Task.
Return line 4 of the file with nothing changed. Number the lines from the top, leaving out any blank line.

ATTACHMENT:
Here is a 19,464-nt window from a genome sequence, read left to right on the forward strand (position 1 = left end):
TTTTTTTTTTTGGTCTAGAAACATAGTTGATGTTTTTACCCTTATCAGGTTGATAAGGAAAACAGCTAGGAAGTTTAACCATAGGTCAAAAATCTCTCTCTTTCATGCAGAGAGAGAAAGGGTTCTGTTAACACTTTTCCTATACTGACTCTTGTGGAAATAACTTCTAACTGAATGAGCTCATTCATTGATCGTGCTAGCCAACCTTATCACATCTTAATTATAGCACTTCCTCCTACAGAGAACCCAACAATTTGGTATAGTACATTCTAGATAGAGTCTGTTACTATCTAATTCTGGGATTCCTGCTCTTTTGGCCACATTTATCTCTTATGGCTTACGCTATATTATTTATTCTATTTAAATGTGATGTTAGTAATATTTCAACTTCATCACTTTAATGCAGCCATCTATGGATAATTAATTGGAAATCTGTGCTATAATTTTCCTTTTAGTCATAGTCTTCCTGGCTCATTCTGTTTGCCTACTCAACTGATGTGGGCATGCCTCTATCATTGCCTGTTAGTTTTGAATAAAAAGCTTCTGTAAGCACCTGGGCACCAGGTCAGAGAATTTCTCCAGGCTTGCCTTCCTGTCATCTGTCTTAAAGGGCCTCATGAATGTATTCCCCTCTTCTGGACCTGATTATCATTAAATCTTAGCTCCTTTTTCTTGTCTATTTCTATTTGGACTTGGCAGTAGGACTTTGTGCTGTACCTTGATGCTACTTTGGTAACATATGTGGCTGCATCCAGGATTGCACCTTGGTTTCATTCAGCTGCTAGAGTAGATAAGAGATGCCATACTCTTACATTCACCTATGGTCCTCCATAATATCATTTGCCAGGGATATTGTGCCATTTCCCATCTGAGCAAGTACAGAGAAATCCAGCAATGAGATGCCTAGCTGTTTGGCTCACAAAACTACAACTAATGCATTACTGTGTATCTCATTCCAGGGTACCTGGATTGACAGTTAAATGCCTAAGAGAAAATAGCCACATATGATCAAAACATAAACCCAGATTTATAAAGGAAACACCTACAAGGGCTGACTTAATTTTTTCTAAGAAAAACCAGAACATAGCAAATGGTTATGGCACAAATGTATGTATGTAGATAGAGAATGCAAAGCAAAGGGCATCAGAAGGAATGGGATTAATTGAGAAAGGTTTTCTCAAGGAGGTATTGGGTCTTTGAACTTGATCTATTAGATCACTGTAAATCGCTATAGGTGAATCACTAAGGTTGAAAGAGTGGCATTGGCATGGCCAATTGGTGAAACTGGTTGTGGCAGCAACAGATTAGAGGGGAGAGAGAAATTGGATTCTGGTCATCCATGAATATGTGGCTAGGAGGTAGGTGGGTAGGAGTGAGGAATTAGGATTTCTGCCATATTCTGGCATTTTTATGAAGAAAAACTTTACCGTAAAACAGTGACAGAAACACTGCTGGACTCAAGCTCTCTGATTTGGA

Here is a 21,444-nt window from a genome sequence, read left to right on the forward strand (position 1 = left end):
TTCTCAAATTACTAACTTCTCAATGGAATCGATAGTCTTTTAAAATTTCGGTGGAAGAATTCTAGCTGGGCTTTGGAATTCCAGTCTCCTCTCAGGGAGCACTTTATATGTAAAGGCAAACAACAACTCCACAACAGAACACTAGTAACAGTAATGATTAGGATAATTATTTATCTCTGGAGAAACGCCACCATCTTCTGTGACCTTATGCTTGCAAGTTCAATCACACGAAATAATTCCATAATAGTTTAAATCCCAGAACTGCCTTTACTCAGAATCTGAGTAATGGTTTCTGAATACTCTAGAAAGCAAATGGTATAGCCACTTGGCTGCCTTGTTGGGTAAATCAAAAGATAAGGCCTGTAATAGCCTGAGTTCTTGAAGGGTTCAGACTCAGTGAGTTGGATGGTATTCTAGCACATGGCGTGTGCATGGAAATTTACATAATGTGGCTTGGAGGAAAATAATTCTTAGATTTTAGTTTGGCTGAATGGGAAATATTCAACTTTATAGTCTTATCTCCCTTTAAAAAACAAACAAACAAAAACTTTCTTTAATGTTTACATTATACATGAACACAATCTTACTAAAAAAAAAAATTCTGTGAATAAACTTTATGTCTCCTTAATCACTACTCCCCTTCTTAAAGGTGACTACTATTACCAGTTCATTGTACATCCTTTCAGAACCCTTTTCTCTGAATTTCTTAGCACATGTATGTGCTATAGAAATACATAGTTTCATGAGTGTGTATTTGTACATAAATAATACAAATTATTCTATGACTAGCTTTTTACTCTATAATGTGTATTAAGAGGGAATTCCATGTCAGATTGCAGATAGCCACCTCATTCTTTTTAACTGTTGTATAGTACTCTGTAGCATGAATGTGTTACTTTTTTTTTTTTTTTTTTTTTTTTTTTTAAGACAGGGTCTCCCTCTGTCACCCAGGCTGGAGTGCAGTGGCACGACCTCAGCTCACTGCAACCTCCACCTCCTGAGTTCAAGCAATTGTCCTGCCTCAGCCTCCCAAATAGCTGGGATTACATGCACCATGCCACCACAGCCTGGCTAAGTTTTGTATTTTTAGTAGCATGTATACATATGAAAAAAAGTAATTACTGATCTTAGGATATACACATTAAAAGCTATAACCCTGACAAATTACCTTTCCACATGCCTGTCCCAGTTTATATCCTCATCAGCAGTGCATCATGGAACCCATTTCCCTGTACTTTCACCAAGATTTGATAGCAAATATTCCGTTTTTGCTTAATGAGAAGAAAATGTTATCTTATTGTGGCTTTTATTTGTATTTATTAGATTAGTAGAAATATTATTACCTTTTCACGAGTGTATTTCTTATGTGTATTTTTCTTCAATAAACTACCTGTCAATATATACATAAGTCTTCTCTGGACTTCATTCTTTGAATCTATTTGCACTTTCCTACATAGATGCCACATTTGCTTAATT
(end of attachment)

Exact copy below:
TTCTCAAATTACTAACTTCTCAATGGAATCGATAGTCTTTTAAAATTTCGGTGGAAGAATTCTAGCTGGGCTTTGGAATTCCAGTCTCCTCTCAGGGAGCACTTTATATGTAAAGGCAAACAACAACTCCACAACAGAACACTAGTAACAGTAATGATTAGGATAATTATTTATCTCTGGAGAAACGCCACCATCTTCTGTGACCTTATGCTTGCAAGTTCAATCACACGAAATAATTCCATAATAGTTTAAATCCCAGAACTGCCTTTACTCAGAATCTGAGTAATGGTTTCTGAATACTCTAGAAAGCAAATGGTATAGCCACTTGGCTGCCTTGTTGGGTAAATCAAAAGATAAGGCCTGTAATAGCCTGAGTTCTTGAAGGGTTCAGACTCAGTGAGTTGGATGGTATTCTAGCACATGGCGTGTGCATGGAAATTTACATAATGTGGCTTGGAGGAAAATAATTCTTAGATTTTAGTTTGGCTGAATGGGAAATATTCAACTTTATAGTCTTATCTCCCTTTAAAAAACAAACAAACAAAAACTTTCTTTAATGTTTACATTATACATGAACACAATCTTACTAAAAAAAAAAATTCTGTGAATAAACTTTATGTCTCCTTAATCACTACTCCCCTTCTTAAAGGTGACTACTATTACCAGTTCATTGTACATCCTTTCAGAACCCTTTTCTCTGAATTTCTTAGCACATGTATGTGCTATAGAAATACATAGTTTCATGAGTGTGTATTTGTACATAAATAATACAAATTATTCTATGACTAGCTTTTTACTCTATAATGTGTATTAAGAGGGAATTCCATGTCAGATTGCAGATAGCCACCTCATTCTTTTTAACTGTTGTATAGTACTCTGTAGCATGAATGTGTTACTTTTTTTTTTTTTTTTTTTTTTTTTTTTAAGACAGGGTCTCCCTCTGTCACCCAGGCTGGAGTGCAGTGGCACGACCTCAGCTCACTGCAACCTCCACCTCCTGAGTTCAAGCAATTGTCCTGCCTCAGCCTCCCAAATAGCTGGGATTACATGCACCATGCCACCACAGCCTGGCTAAGTTTTGTATTTTTAGTAGCATGTATACATATGAAAAAAAGTAATTACTGATCTTAGGATATACACATTAAAAGCTATAACCCTGACAAATTACCTTTCCACATGCCTGTCCCAGTTTATATCCTCATCAGCAGTGCATCATGGAACCCATTTCCCTGTACTTTCACCAAGATTTGATAGCAAATATTCCGTTTTTGCTTAATGAGAAGAAAATGTTATCTTATTGTGGCTTTTATTTGTATTTATTAGATTAGTAGAAATATTATTACCTTTTCACGAGTGTATTTCTTATGTGTATTTTTCTTCAATAAACTACCTGTCAATATATACATAAGTCTTCTCTGGACTTCATTCTTTGAATCTATTTGCACTTTCCTACATAGATGCCACATTTGCTTAATT